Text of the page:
“Two turntables and a microphone…”
Anyone who turned on a radio in the latter half of the ’90s is probably familiar with the refrain, Beck’s return to the spotlight after “Loser” had him earmarked as a likely grunge-era novelty one-hit-wonder. In hindsight, it’s a brilliant move, a self-assured tune with a back-to-basics theme from a guy who never really got away from the basics. “Where It’s At” adopts a flow that’s remarkably similar to that of “Loser,” except now, it’s in service of a party rather than a means of self-deprecation. If the popularity of “Loser” didn’t exactly have listeners running to see what Mellow Gold was about (and it didn’t), “Where It’s At” was the sound of someone you might want to spend some time with.
Of course, at least as much of the credit here, and for much of Odelay, goes to The Dust Brothers, whose chunky, ever-changing production turns “Where It’s At” from a simple little hip-hop tune into something of an odyssey, even if the digressions, variations, and interludes are so seamless that you barely notice them. Unfortunately we don’t get all of the good stuff — this is a radio edit that scalpels about a minute of guitar noodling, samples, and noise out of the song, turning it into a prime radio cut but sadly robbing it of much of its personality.
Given its nod to DJ culture, it’s only natural that “Where It’s At” would sound incredible on vinyl, and so it does. Imperfections in the vinyl — and this record is 20 years old, there are certainly some imperfections — sound natural, as though they might even be part of the original recording.
In addition to the excellent album version of the song that we all know, there are four remixes on the record, including the magnificent “Make Out City”, which takes its name from Beck’s hilarious little aside: “Make Out City is a two horse town.” Making good use of a fantastic soul sample (that’s Freedom’s “Get Up and Dance”), it’s a quick, raucous, live-sounding version of the song that sacrifices all the subtlety of the original for a full-on party. The Mike Simpson half of the Dust Brothers does a fine job of amplifying everything fun about the original and stuffing it into just over half the time. It’s like Beck fronting a tune from The Go! Team’s first album.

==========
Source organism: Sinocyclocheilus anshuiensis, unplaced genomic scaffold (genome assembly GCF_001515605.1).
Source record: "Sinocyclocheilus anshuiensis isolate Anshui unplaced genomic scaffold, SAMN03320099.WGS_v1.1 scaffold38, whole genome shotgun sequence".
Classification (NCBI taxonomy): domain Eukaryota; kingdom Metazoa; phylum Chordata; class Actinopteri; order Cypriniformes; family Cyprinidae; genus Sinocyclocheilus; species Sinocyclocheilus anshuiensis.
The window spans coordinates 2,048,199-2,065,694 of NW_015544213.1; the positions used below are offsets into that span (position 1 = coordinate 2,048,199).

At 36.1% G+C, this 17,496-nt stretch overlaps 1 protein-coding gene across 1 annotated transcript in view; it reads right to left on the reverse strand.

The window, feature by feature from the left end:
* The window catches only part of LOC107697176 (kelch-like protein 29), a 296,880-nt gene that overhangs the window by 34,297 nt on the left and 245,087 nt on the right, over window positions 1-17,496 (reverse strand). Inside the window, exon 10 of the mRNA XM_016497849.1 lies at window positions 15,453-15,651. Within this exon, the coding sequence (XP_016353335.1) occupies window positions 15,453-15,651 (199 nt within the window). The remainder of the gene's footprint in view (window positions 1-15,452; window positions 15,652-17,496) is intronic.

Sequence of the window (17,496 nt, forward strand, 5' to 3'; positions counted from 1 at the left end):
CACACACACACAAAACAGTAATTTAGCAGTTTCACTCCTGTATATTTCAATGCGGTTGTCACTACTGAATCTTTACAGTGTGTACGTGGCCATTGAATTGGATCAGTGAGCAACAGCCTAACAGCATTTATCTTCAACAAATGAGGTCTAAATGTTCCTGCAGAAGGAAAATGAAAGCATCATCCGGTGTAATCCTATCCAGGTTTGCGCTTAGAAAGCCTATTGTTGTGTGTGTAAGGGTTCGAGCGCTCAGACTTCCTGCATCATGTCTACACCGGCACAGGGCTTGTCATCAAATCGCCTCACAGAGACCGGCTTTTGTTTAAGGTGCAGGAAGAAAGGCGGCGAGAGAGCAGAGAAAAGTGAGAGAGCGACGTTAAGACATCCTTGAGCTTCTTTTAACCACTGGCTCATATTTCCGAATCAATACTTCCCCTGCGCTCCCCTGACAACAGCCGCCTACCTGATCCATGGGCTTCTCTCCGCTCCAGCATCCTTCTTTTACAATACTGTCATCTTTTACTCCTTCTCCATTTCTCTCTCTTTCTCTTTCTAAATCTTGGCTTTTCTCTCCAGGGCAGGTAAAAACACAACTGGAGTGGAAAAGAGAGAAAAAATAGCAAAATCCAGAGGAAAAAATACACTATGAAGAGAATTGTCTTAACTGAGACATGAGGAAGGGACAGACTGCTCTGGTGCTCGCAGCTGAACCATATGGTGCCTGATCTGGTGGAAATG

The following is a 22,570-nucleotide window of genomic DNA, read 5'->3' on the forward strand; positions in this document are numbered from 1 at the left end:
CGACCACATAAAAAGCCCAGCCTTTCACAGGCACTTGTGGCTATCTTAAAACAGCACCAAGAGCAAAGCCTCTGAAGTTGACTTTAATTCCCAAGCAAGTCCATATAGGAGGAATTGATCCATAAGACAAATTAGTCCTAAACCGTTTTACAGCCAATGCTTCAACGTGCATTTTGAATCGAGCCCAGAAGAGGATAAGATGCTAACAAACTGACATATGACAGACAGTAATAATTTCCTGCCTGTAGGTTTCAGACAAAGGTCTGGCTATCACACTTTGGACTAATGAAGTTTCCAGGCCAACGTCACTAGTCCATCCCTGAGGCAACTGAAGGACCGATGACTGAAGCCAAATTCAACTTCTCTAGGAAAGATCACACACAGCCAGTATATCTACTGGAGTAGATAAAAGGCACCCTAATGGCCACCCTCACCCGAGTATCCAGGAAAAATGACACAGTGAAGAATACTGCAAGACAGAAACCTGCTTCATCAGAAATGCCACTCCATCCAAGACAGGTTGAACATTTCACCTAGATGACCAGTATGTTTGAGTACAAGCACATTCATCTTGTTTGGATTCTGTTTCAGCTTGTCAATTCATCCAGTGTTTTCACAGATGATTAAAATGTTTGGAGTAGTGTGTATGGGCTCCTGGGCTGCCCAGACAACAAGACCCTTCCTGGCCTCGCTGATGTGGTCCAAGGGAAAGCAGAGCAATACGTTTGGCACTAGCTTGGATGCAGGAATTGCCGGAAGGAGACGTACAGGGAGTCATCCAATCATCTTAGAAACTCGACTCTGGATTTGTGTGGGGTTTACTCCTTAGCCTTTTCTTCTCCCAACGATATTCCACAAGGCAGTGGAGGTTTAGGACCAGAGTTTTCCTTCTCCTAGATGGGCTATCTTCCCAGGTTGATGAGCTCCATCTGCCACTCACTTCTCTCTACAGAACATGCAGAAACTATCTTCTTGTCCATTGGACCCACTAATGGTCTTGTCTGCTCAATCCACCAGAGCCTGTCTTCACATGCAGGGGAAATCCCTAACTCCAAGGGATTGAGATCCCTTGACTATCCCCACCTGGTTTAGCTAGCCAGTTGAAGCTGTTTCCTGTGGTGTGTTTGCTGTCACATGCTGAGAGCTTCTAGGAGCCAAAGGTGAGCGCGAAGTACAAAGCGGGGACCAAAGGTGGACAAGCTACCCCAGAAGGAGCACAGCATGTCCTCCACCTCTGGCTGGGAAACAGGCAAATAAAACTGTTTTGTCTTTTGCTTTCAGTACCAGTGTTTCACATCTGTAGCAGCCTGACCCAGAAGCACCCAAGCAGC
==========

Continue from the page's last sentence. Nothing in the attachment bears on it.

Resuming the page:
(It surely doesn’t hurt my perception of this mix that it’s exclusive to the vinyl version of the Where It’s At single.)
The B-side of the single has three more remixes, the first of which is credited to Mario C. and Mickey P. As the Beastie Boys taught us, Mario C. “likes to keep it clean”, and this is no different — this version of “Where It’s At” is a mellow, bass-heavy take, more or less what you’d expect from guys who’ve been around for some of Beck and the Beastie Boys’ best moments. The bell synths are particularly effective here, and the scratching at the halfway mark is on point. Then, the remix from the John King half of the Dust Brothers takes the song even further into hip-hop territory, with a menacing, repetitive bassline that actually makes Beck’s “doo doot doo” falsetto vocal melody sound vaguely threatening. There’s also a little vocoder work — including some exclamations of “California” — that recall the west coast hip-hop of the time. It’s played almost entirely straight-faced, and so comes off as homage rather than parody, which is an admittedly difficult line to tread when you’re dealing with Beck.
The record closes with “Bonus Beats”, which does a lot of the same things as the John King mix without the bassline or Beck’s rapping. It’s actually a fine way to finish, an extended coda with a big, solid, chunky beat.
Here’s the great thing about this 12″: Every single version of “Where It’s At” (save “Bonus Beats”) could exist on a Beck album of its own merits. Each version has its own appeal; each version is catchy, and fun, and reminiscent of another era or genre of music. Every era represented clearly carries a lot of weight with the artists involved. It’s a fine spin, liable to leave you hungry for more of Beck’s unique brand of genius.